MADISON, Wisconsin – Usually, Jake Dickert’s friends and family members spend their Saturdays dressed in Wisconsin Badgers gear.

But they’re changing allegiances this weekend.

A large party of Wisconsinites will gather in Madison on Saturday and sport Washington State apparel in support of Dickert, the Cougars’ first-year coach.

“It’s special for me,” Dickert said earlier this week. “There are going to be a lot of people there that helped me get to this point.

“The Dickert tailgate is going to be over 200 strong. I’m excited for our people to represent there. They’ll all be in Cougs gear, I guarantee you that.”

WSU and 19th-ranked Wisconsin are set to square off at 12:30 p.m. at Camp Randall Stadium.

The game will mark perhaps the most difficult test for Dickert in his young head-coaching career. It’ll also serve as a homecoming for the Wisconsin native, who was a staunch Badgers supporter in his youth.

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“A fan is probably putting it lightly,” he said. “When you grow up there, there are a few things that are in your blood – beer, cheese, Packers, Badgers, Bucks and Brewers. I’m a product of Wisconsin.

“It’s gonna be a great moment and a great challenge going back there.”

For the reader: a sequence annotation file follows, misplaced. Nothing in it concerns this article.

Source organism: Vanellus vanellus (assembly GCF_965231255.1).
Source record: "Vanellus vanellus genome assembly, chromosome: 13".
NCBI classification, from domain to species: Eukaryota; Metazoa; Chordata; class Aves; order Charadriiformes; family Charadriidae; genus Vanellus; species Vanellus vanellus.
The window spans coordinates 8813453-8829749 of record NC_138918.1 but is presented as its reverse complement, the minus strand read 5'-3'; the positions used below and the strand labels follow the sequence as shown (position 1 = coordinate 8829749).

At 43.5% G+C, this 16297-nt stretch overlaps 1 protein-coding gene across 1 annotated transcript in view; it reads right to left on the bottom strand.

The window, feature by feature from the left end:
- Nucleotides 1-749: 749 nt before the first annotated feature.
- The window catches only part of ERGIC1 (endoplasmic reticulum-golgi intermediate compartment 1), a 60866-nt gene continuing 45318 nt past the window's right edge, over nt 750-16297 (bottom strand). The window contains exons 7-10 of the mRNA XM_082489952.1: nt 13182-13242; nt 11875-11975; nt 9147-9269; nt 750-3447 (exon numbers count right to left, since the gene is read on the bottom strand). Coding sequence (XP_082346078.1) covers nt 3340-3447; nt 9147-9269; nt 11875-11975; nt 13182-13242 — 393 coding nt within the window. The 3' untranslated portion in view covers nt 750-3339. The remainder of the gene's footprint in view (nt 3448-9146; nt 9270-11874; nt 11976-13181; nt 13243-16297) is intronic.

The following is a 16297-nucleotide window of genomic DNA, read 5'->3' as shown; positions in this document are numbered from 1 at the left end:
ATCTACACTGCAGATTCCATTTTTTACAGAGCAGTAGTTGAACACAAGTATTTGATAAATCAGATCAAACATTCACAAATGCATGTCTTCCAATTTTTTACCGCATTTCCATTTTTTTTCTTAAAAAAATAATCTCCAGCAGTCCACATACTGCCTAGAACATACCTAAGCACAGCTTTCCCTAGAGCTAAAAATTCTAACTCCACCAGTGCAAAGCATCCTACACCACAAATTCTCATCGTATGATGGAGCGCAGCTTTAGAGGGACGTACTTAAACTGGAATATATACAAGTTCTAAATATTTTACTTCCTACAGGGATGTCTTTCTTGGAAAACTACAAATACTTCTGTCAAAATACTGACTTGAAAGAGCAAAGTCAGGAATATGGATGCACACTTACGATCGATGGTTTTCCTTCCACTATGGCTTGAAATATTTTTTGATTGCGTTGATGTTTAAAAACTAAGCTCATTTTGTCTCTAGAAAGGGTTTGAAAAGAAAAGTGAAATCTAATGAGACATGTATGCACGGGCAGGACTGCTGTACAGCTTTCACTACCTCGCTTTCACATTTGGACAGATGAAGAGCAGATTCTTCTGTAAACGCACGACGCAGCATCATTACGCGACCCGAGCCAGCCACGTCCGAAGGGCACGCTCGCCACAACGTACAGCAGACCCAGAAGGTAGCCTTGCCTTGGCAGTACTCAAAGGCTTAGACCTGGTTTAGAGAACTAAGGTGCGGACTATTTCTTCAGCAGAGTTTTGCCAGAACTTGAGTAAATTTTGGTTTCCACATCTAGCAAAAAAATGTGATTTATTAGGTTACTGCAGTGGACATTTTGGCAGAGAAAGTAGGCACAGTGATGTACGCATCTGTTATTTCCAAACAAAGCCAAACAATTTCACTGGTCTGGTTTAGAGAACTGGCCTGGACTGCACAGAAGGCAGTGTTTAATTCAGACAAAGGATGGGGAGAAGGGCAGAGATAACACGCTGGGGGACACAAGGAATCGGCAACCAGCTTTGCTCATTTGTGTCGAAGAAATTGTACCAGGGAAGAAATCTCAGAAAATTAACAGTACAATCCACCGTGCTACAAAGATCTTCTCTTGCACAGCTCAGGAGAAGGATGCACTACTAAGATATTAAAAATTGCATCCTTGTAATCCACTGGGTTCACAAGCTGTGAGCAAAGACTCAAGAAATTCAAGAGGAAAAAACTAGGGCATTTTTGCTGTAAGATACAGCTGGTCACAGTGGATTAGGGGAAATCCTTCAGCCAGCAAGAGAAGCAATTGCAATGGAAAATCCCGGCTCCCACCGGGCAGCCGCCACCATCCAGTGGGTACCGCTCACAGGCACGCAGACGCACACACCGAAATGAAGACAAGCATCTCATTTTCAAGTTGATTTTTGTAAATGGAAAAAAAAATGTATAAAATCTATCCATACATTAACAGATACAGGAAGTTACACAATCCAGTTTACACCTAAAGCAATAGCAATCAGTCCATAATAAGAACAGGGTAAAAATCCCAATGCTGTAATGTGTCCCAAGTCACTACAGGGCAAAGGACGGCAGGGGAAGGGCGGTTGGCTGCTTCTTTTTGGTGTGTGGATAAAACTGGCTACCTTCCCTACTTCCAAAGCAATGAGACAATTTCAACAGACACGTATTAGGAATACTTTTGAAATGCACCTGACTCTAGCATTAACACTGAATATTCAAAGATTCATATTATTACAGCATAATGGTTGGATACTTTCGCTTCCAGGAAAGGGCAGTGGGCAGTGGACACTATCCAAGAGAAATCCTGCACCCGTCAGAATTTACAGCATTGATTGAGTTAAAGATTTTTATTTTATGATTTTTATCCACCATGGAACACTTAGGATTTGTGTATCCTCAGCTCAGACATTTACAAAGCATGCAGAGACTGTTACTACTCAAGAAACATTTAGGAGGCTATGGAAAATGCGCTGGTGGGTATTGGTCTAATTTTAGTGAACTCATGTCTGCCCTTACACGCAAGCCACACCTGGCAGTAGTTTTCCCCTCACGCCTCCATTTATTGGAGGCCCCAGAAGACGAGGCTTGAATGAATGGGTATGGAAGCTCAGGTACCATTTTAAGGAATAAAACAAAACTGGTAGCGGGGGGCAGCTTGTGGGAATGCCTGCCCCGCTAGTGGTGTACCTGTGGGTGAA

Dickert’s father will host a massive tailgating event to begin the festivities Saturday morning. Jeff Dickert, who has been planning the reunion for over three months now, put out a memo recently: “No Wisconsin gear allowed.”

Most of the relatives reside in Wisconsin, but many others are making cross-country trips, returning to their home state to root for a Cougars upset.

For Jake Dickert, it’s impossible to downplay the significance of the moment.

He isn’t a Wisconsin grad – he played his college ball at Division III Wisconsin-Stevens Point – but as a kid, Dickert fashioned connections to the Badgers’ program.

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He attended the occasional Wisconsin game. Dickert watched Drew Brees set a passing record at Camp Randall Stadium in 1998, completing 55 of 83 attempts for Purdue in a 31-24 loss to the Badgers.